How the Left Misleads On Tax Rates

The Left plays identity politics to gain and maintain power. Identity politics creates an “us versus them” mentality. One of the oldest versions of this is to pit the poor against the rich. The rich are rich because they cheat or get a better deal than you, and if we took from them you would be better off.

An easy way to do that is to play on ignorance.  Most people truly don’t understand taxes and how they work.  So it is easy to take a truthful statement and use it to play on this lack of knowledge in the area of taxes.  Take for example the following meme:  


Looking specifically at the following (punctuation added by me for clarity):

The rich are taxed at 15-20% on capital gains, dividends, and carried interest.
Middle class are taxed at 35%.

These two sentences are actually truthful (if you think “middle class” means $500k/year – but we’ll get to that), but they leave out A LOT of additional information – and that is intentional.  It is meant to make you think the following:

The rich are only taxed at 15-20% while I’m taxed 35%

But that’s not actually true.

We are talking about two separate tax types, income and capital gains, that both groups may or may not pay.  It doesn’t even bother to define what qualifies as “rich” or “middle class.” So what is the whole picture here?

First, regular income

Our current tax on regular income is a graduated system.  Here’s a look at current regular income and income tax rates:

Tax Rate Individuals Married, Filing Jointly
10% Up to $9,525 Up to $19,050
12% $9,526 to $38,700 $19,051 to $77,400
22% $38,701 to $82,500 $77,401 to $165,000
24% $82,501 to $157,500 $165,001 to $315,000
32% $157,501 to $200,000 $315,001 to $400,000
35% $200,001 to $500,000 $400,001 to $600,000
37% over $500,000 over $600,000

First, this is the tax rate based on your regular income.  Not all of your income will be “regular.”  Some of your income might be from the sale of stock, or from bank interest on a CD. Those types of income are “capital gains.”

Next, Capital Gains

Your capital gains rate will be different than your regular income tax rate.  Under the current tax system, the brackets are no longer based on your regular income tax bracket, but rather your maximum taxable income.

Long-Term Capital Gains Rate Single Taxpayers Married Filing Jointly
0% Up to $38,600 Up to $77,200
15% $38,600-$425,800 $77,200-$479,000
20% Over $425,800 Over $479,000

So if your taxable income is $500k, your capital gains rate is 20% on capital gains. But it is 35-37% on regular income.

Note that this is only on long term capital gains. Short term is always taxed as regular income (see the brackets above).

What’s Your Real Tax Rate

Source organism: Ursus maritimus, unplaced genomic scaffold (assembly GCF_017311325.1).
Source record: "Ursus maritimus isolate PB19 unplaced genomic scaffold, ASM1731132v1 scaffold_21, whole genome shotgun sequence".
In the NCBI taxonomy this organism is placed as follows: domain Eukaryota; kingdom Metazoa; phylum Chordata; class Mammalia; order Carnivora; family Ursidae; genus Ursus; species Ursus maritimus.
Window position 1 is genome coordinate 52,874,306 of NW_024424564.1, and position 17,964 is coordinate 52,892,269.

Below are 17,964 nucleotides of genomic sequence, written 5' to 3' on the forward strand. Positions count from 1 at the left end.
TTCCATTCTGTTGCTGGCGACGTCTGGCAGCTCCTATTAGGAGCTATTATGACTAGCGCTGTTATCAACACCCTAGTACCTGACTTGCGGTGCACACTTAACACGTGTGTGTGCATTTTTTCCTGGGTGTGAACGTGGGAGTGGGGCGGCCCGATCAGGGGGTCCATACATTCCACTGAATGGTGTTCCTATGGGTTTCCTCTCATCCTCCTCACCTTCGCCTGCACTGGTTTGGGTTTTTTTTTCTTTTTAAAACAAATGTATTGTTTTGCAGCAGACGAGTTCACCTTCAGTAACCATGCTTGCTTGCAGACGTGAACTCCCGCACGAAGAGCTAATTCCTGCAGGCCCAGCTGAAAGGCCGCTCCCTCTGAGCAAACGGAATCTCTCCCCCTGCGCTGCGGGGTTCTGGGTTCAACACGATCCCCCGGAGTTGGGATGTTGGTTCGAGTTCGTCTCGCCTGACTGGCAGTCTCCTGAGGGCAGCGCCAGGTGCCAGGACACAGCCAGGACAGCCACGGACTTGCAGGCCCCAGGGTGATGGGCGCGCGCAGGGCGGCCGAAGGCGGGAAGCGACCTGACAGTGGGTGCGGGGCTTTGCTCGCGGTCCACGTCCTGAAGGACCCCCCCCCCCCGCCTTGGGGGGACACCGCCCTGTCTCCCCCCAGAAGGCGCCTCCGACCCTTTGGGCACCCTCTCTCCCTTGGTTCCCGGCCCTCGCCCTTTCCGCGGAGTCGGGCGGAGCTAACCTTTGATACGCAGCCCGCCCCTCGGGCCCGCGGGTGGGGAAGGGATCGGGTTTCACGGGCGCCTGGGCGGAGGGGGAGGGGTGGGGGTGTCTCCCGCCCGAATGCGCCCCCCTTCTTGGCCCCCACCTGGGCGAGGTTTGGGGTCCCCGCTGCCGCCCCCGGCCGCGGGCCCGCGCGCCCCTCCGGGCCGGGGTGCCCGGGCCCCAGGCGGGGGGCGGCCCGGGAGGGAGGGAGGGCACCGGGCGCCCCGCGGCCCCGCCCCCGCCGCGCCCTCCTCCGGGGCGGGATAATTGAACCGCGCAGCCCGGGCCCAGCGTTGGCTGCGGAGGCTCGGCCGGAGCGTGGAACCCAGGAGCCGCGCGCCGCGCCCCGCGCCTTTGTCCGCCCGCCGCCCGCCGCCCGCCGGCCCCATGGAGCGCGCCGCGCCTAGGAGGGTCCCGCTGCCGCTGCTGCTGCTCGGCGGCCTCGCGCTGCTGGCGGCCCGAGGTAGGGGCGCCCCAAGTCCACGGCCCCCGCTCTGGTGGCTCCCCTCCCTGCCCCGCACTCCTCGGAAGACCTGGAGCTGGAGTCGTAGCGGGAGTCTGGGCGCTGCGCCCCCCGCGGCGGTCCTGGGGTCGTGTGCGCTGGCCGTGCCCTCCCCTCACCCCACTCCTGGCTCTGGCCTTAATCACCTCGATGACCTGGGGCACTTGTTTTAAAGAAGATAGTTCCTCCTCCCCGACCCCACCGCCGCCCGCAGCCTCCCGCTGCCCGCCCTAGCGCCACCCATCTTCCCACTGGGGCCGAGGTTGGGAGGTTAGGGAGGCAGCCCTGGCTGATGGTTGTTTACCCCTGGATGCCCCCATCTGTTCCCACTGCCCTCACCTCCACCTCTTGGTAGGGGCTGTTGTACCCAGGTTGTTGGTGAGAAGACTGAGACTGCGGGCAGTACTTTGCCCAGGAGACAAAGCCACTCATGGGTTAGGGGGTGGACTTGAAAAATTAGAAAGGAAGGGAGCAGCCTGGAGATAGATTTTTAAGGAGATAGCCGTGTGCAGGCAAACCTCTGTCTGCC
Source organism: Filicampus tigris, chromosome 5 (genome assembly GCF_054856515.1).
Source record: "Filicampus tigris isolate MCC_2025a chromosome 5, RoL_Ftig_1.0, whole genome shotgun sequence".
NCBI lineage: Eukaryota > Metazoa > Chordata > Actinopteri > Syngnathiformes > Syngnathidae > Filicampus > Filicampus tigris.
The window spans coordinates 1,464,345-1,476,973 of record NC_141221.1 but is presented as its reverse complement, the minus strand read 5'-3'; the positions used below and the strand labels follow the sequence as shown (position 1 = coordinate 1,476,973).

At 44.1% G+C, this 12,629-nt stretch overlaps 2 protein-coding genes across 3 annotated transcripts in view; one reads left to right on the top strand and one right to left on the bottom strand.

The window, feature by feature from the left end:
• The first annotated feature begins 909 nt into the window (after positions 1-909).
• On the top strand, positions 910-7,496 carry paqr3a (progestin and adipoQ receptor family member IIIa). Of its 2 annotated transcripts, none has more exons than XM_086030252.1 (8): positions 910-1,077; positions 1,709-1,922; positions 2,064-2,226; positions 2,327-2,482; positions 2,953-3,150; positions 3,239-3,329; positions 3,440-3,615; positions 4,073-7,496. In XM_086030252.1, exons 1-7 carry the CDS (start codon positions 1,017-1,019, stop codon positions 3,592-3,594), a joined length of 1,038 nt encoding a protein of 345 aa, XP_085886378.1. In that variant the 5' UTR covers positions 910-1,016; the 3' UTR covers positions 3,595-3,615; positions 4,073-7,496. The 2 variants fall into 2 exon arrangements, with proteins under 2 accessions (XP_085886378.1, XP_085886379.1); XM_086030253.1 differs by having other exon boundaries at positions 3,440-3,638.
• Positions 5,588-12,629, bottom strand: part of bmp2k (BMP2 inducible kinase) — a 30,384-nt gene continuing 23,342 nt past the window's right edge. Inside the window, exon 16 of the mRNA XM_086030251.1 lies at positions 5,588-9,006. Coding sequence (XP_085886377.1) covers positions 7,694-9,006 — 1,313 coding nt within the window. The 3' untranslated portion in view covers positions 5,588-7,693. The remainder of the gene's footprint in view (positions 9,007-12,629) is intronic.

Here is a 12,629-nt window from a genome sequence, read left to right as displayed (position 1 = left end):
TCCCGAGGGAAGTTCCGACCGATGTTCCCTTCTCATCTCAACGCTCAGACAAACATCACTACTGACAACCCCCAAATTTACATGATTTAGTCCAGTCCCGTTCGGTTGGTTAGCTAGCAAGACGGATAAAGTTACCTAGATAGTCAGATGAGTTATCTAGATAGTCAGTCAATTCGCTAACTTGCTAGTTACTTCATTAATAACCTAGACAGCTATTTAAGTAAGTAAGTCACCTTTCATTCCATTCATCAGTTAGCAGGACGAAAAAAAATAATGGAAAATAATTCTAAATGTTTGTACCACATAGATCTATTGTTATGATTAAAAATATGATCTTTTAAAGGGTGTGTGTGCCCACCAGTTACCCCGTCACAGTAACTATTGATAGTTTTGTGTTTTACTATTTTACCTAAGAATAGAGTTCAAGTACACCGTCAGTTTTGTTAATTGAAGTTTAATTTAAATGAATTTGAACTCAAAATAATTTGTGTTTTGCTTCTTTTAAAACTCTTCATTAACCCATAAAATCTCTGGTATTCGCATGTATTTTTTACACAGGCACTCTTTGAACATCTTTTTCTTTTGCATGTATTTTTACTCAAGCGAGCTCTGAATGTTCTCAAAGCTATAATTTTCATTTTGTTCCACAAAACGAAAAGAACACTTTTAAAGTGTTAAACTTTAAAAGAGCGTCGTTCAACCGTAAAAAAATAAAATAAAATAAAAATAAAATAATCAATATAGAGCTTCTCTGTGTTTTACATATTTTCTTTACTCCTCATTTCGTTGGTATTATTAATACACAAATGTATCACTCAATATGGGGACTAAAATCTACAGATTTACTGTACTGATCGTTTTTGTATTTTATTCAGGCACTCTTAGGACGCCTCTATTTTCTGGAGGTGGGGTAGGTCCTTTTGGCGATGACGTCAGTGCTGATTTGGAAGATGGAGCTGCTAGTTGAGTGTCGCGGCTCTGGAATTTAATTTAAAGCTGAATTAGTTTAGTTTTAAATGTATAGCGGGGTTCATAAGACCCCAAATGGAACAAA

It only gets more complicated from here but hopefully you can see at this point how the meme is misleading.  Let’s drill down so we can make it more clear.

The meme says the middle class pays 35%. What is “middle class?” It depends on who you ask.  Generally, I think we can agree that around $100-125k might do it in some places (some places that’s not enough and in others that’s rich).

What about “rich”?  For sake of argument, let’s just call that $250k and up.

Using those numbers, let’s look at the meme’s data with more objectivity:

The rich are taxed at 32-37% on regular income; 15-20% on capital gains, dividends, and carried interest.
Middle class are taxed at 22-24% on regular income; 15% on capital gains.

That’s a very different picture when all things are considered.

Yes, I understand that a very wealthy person is going to have more capital gains than regular income, so percentage that they pay in total taxes may be a smaller total percentage of the entire pool of money.  But that’s a very different thing than suggesting they are taxed at a lower tax rate than poor and middle class people.

Also, just to note, the capital gains tax rates are specifically for long term capital gains.  Short term capital gains, such as something a day-trader might experience, are still taxed at regular income tax rates.

This was just a simplistic view. We didn’t even talk about the importance of investment in the economy, which is the very reason we have capital gains rates that are lower than regular income rate. If you want to read some real nerdy discussion about what else is wrong with Nick Hanauer’s views on this, there’s an article on Forbes that is great for tax wonks.

This is the problem with developing your opinion based on sound bites, memes, and tweets. They don’t look at the whole picture. And we haven’t even talked about the other flawed statistic in this meme about the unemployment rate.  Perhaps that’s one for another time.